Saturday, August 19, 2006

Think fast?

This summer, a few events will allow something new. If a player is in a bind, or is just lonely, perhaps, they can call for on-court coaching. The powers that be theorize that this will make tennis more interesting.
The ATP and WTA has some very interesting ideas about how to boost interest. First, throwing in a ‘super tiebreak’ in place of a third set in doubles, because why on earth would a tennis fan want to see more tennis in a match? After two sets, it’s boring as hell, the TPTB seems to think. Let’s wrap this up.
And now this on-court coaching nonsense. What’s more interesting to watch?:

Scenario A: A player is down a set and a break, and lumbers over to his chair at changeover. He buries his head in his towel, and realizes that he has to try to draw his opponent to the net. He employs this strategy, and bam! he’s tied the match up.
Scenario B: A player is down a set and a break, and lumbers over to his chair at changeover. He tells the umpire he needs his coach, stat! and some balding fat guy comes running down and tells him to watch the ball and move his feet, and to pick on his opponent’s backhand, and to get into net and to put away the overheads and above all, to stay positive. The player goes out on the court, and can't remember anything his coach just said. Moreover, he realizes that he never even got anything to drink.

Or ...:
Scenario C: A player is down a set and a break, and lumbers over to his chair at changeover. He tells the umpire he needs his coach, stat! and some balding fat guy with a temper (channeling Maria Sharapova's dad here for some reason) who begins raging at his guy, with mikes on, and making derogatory comments about his guy's opponent, and throws in some helpful advice about beating him. Well, the opponent can hear it, too. Oops.

For crying out loud, tennis fans like tennis. They like the scoring and they like the gladiator-like atmosphere. We don’t want to see players getting Cliff-notes from their coach. Part of the great thing about tennis is that you’re on your own, and if you can’t see the game unfolding before your own eyes, then it’s your problem. And what’s so interesting about seeing a coach and a player conferring on the sideline? How will that make tennis more exciting? It’s a part of Davis Cup and World Team Tennis, but have you noticed that when the coaching begins, networks go to commercial? There’s a reason for that.
The tennis bigwigs, as usual, seems to have this all wrong. It looks it’s trying to glean elements of more popular sports in order to draw the masses. The truth is that tennis will never be football in America. Changing the rules won’t make it so, either. If you’re not a fan, you’re not a fan.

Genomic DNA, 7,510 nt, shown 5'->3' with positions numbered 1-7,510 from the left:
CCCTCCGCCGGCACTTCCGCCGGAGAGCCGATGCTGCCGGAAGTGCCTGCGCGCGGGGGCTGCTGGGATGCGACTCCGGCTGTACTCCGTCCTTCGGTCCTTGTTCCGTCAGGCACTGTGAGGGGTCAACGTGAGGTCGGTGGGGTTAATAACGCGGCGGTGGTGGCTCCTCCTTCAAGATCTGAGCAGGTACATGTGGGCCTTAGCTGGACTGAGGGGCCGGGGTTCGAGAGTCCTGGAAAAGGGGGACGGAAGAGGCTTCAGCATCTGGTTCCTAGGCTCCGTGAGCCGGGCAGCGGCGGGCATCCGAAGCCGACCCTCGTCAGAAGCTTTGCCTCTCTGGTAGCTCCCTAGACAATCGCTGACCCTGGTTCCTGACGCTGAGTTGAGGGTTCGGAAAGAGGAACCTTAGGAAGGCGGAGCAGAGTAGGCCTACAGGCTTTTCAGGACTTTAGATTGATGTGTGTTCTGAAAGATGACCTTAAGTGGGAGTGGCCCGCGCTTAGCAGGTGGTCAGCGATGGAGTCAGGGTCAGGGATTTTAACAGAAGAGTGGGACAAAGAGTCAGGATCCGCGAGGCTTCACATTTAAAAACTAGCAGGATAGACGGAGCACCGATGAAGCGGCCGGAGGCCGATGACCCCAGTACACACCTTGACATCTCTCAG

The ATP and WTA should be working together to shorten the season, so that the top players will play more often. That seems to be the outstanding issue where tennis popularity is concerned.

2 comments:

Kathy at Operation Doubles said...

I like your version of what a coach will say during that brief opportunity to coach. What few people realize (and few coaches admit) is that coaching in tennis usually does more harm than good. What CAN you tell a player in 30 seconds that won't just confuse and WILL do some good?

That isn't like football, where the defense gets coaching on the sidelines while the offense in on the field. It isn't like basketball, where the coach can yell instructions from the sidelines continuously. He can pull a player out for coaching on the bench and then send him back in.

But you can't do that in tennis. What's more, even in these sports, coaching during the heat of battle often does little good, especially when it comes during a time-out. They are zhombies who can hardly focus at that moment. Those players turn right around and go back out there all in blur, because the coach rattled off ten things at them, ten things that never really sunk in, ten things they've completely forgotten by the time play resumes.

Yes, there are times when I would have killed for a chance to clue a player or doubles team in on something or for a chance to talk to them and fire them up with a verbal kick in the butt, but those times are rare. A smart coach says little during coaching time-outs except things designed to evoke a useful emotional response -- for confidence, greater effort, or whatever.

But why should pro tennis players need a coach to keep them bucked up and intense? And why shouldn't tennis test a player's ability to think for himself?

Frankly, I think some of the push for coaching comes from coaches (and parents?) who want to be more visible and catch some limelight.

Naf said...

Agreed. I hadn't really thought about coaches using the opportunity to get some spotlight, although it makes sense. It's worked for Brad Gilbert.
Something I forgot to mention before: Seems like taking every chance you get (once a set and between sets) to call on your coach shows a weakness to your opponent. Does a player want to be known as the one who always needs a crutch? I do hate this idea, but it seems unlikely to me that it'll be used.